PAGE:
“There is nothing like returning to a place that remains unchanged to find the ways in which you yourself have altered.” - Nelson Mandela
One night last week I snuck away from the rigors of small biz life to pay a short visit to my old life. I nearly spent more time in my truck than the actual rekindling part with my buddies, but the trip was worth its weight in gold (or gas if you will). To explain the significance of my little drinking buddy reunion, I should first paint a little picture of the lives we all shared just seven years ago. Hard to encapsulate in a couple sentences, but in the interest of blog attention span, I'll give it my best shot.
We were all working at big companies, ala the old days of multi-year big company employment and something now reserved for history books called ‘pensions’. We mountain-biked after work. We drank a beer or two on a Friday night at places with names that sound like drinking buddies…Rosi O'Shea's, Michael's, The Grog. We used to sit around our buddy Mark’s downtown apartment and listen to David Gray and Talk-Talk and talk-talk about life. This was a tasty slice of life for all of us, like the covered bridge you walk into on one side, travel through shielded from elements that might do you harm, and emerge on the other side in a new place, with a fresh resolve, and a new direction. The time in that bridge was a blast. Healing. Safe. Comfortable. At some point, though, comfort started feeling like complacent. It was nice to have the steady paycheck and be settled into a predictable routine, but an air of change began to blanket us like morning fog. I was first to shake things up. I jettisoned myself from the mother ship for a high powered job at a startup. Shortly after that, my buddy Mark jumped to a similar startup scenario and pointed his loaded-up jeep for New Brunswick, New Jersey. Next was Ken. He and his wife grabbed early retirement packages, sold their big old farmhouse in Newburyport, and were off to live in Spain for a year. Our German buddy, Joerg, bought a cool house near the beach, and more significantly, became an American citizen. Finally, our other drinking bud, Caroline, the ink still drying on her new MBA, liquidated most of her illiquid assets, packed what was left into her Honda, and moved to San Francisco.
It seems once the key to the engine of change has been put into the ignition, you never know where you may end up. For me, it was one failed start-up, two amazing years of wanderlust through the U.S., Australia, and New Zealand, culminating in the conception, birth, and rearing of one small ice cream shop in western Massachusetts. Kenny would spend one life-altering year in Spain with his family and enjoy countless adventures through Europe. Caroline would settle into a sweet downtown flat in San Fran and enjoy four years of fun and new friendships before returning to her roots in Boston. Mark would meet his mate in Jersey, get married in Key West, become father to two beautiful little girls, and move into a killer house in an upscale family neighborhood in the burbs of Atlanta.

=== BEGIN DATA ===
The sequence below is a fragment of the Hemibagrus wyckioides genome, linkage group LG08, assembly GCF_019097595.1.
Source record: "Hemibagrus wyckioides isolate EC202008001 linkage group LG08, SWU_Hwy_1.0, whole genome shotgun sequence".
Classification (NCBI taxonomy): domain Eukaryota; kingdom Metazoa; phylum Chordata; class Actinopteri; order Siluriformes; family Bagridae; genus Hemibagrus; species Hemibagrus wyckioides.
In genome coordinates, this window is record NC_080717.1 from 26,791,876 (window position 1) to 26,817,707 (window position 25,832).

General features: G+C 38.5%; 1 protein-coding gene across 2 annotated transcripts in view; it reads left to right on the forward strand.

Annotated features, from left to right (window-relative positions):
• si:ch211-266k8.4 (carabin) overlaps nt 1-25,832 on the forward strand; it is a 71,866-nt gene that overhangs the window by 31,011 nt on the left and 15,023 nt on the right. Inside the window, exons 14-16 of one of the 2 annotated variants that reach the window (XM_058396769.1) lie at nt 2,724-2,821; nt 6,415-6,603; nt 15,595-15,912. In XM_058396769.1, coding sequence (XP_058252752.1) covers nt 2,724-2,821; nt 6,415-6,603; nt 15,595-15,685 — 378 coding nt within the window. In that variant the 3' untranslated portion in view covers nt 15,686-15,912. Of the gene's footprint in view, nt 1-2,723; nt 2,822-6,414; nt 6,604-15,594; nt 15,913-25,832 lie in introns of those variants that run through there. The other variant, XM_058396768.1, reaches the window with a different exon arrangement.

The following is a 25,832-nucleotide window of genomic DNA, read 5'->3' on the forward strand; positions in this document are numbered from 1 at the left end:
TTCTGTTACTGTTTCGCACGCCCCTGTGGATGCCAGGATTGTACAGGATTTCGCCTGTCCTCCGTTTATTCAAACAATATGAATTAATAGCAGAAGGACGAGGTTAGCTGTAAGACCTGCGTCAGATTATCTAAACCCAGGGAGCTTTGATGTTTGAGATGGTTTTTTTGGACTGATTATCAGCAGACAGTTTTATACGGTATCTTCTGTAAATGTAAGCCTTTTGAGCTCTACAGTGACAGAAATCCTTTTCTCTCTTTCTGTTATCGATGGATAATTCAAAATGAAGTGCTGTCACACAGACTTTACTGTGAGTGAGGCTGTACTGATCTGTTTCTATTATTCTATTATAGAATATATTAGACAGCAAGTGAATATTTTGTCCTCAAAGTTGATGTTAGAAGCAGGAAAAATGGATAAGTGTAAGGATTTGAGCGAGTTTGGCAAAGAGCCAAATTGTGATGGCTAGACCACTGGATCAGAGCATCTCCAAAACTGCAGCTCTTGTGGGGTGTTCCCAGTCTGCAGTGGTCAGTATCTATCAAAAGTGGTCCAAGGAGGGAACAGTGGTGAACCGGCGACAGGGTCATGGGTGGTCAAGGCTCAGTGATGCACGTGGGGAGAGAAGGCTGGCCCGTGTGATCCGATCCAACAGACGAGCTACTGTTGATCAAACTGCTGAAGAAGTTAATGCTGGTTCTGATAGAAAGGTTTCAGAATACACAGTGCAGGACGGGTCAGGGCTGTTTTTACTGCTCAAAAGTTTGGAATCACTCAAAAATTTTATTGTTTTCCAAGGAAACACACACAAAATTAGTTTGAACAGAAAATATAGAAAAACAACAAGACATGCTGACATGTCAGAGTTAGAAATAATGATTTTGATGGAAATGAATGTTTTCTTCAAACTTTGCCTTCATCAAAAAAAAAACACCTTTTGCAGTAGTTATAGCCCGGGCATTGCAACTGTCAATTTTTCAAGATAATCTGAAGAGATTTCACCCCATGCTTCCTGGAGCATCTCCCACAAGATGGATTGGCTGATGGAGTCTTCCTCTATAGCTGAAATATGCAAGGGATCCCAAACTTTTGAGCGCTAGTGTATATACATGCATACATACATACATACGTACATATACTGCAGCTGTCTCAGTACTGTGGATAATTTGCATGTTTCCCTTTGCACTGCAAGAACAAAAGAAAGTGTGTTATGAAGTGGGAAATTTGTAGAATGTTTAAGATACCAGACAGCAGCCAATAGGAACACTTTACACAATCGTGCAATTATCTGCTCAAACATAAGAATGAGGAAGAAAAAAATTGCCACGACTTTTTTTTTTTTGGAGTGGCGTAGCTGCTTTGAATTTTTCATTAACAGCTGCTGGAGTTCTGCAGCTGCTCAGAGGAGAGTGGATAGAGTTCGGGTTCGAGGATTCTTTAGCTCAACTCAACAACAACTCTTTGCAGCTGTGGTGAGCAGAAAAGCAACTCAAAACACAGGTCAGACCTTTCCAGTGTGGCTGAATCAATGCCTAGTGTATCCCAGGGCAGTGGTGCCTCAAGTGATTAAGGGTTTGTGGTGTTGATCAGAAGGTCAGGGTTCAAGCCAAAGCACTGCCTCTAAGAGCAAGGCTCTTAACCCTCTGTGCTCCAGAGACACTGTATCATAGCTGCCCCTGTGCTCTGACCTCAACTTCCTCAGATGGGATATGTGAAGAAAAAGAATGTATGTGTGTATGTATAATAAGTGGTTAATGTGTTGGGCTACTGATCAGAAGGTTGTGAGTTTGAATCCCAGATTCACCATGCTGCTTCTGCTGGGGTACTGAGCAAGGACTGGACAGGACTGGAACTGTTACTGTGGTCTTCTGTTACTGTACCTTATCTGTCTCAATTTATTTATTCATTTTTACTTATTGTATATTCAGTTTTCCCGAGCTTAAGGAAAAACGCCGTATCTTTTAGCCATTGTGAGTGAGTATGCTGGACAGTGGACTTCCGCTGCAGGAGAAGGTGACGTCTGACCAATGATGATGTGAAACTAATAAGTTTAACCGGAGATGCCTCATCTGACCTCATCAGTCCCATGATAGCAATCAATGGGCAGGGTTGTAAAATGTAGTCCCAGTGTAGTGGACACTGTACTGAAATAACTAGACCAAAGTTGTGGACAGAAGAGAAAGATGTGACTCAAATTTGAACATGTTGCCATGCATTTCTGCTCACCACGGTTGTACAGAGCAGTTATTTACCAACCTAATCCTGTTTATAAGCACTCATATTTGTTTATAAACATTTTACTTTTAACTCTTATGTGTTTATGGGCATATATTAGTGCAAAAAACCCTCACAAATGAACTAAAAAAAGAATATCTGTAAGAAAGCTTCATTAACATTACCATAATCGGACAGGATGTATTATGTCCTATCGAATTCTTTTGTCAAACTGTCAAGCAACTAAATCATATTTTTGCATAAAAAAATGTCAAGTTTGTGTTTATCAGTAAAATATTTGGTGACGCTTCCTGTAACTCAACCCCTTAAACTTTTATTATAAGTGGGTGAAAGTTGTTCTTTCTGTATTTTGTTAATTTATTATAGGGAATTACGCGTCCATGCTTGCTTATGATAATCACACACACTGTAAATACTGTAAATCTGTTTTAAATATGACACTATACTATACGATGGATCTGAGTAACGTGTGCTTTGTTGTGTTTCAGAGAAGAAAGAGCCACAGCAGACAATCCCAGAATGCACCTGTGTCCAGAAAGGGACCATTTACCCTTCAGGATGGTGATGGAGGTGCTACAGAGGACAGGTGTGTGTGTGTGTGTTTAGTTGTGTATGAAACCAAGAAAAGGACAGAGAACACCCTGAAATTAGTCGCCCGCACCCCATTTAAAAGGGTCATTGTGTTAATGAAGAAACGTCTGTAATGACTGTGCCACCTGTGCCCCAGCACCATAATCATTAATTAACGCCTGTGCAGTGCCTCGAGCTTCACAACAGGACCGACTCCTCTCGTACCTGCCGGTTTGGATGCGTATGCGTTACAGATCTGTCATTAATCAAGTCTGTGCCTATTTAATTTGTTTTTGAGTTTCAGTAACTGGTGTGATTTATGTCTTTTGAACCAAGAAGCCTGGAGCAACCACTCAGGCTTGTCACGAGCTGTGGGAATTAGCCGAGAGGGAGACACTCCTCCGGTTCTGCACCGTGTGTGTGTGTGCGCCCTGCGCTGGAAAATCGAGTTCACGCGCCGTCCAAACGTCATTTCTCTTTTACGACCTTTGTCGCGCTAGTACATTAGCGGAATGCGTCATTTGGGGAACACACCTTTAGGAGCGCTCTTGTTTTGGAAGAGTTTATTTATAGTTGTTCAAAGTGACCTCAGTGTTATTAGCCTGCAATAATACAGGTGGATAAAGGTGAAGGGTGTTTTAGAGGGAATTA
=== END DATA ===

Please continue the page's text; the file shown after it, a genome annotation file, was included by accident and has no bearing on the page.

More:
So here we were, sitting around a long oak table at one of the favorite old watering holes. Seven years later. We’d met each other under similar circumstances, hung out and grew up a little bit, then sailed off into our own new horizons. We laughed and kidded each other like there'd only been a week since the last time we’d all been together. That’s how it felt. We caught each other up on each other’s new lives. We collectively soaked in the hot tub of change that had brought us each to very different places. It left me soothed, relaxed, and satisfied.
Over burgers and beers, talk of our new lives quickly dissolved into that of the old, finally settling comfortably into just the moment. As we each savored that moment, the nearly forgotten pace of banter spiced with hearty laughter we had enjoyed on a regular basis returned. Mark talked about what it’s like to be a father. I shared snippets of life as a small-biz owner in a cool small town. Ken talked about the post and beam he’s building out here in Sunderland. The conversation fluttered between our old lives and the new. To be honest, I don’t remember a whole lot of what we talked about. What I do remember vividly is one moment while sitting in my buddy Joerg’s living room after our makeshift pub crawl. We’re listening to tunes from Mark’s Ipod, lounging around, sipping a good local Porter, just talking. Mid-conversation I blurt out, ‘this is what I miss the most’. Just sitting around with people you’re totally comfortable with, the one’s you know you can count on for a beer to bail money and everything in between. Friends like that are four-leaf clovers, hard to find, and meant to be kept for a long time. Five hours of driving was just a trip around the block for a fresh taste of that.